1 Star2 Stars3 Stars4 Stars5 Stars (No Ratings Yet)

Irritable Bowel Syndrome (IBS): Pharmacologic Treatments

Last updated on May 12, 2023

Irritable Bowel Syndrome (IBS): Pharmacologic TreatmentsAlthough non-pharmacologic therapy is often effective for the treatment of mild irritable bowel syndrome (IBS) symptoms, many patients who experience moderate-to-severe symptoms do not attain adequate relief and are given drug therapy. Pharmacologic therapy is symptom-specific and is intended for use in combination with lifestyle therapy. A review of the literature in 1988 concluded that trials involving IBS therapies were poorly designed and that no treatments had evident efficacy. Although the definition of IBS has been revised and clinical trial criteria have improved since the time of that review, evaluation of irritable bowel syndrome (IBS) medications has been complicated by a high placebo effect (30% to 80%) and lack of a uniform, objective marker for efficacy.

In a recent analysis of 70 randomized, controlled trials performed between 1966 and 1999, only 28 were deemed quality studies (the majority of these studies were limited by methodological flaws, such as vague entry criteria, high drop-out rates, inadequate trial duration, and variable outcome measures) and of those, few established efficacy for the treatments utilized in irritable bowel syndrome (IBS). These criticisms have led to development of clearly defined enrollment criteria and outcome measures in clinical trials for recently approved and investigational medications. Commonly used treatments for IBS, including older agents and two new medications, are discussed in the following sections and are summarized in Table 5. With the exception of alosetron and tegaserod maleate, the therapies discussed have not been reviewed by the FDA for irritable bowel syndrome (IBS).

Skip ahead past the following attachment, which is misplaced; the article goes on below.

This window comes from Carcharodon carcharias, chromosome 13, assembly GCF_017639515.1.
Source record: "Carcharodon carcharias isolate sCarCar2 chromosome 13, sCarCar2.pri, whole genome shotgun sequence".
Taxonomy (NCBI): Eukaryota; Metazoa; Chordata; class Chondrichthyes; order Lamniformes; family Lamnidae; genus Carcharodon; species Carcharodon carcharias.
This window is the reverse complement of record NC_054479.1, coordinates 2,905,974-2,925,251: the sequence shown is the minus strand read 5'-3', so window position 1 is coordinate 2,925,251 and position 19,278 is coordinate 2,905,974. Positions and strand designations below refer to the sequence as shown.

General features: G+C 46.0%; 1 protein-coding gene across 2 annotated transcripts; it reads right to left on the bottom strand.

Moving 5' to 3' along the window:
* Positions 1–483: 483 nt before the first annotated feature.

Table 5:

Common Treatments for irritable bowel syndrome (IBS)
Usual Adult Dosage Common ADRs*


4 g QD to BID Constipation, nausea


2-4 mg up to QID Constipation, drowsiness
Antispasmotic Agents   Anticholinergic effects


10-20 mg TID to QID  

Hyoscyamine regular-release

0.125-0.25 mg TID-QID Xerostomia, tachycardia

Hyoscyamine extended-release

  0.375-0.75 mg Q12h
Bulk-Forming Laxatives   Bloating, flatulence


4-6 g/day in divided doses  


2.5-30 g/day in divided doses  
Selective Serotonin Reuptake Inhibitors   Nausea, diarrhea,
Fluoxetine 10-20 mg QD insomnia, sedation
Paroxetine 10-20 mg QD  
Tricyclic Antidepressants   Anticholinergic effects
Amitriptyline 10-100 mg QHS  
Desipramine 50-150 mg QHS  
* Adverse drug reactions

Leave a Reply
Notify of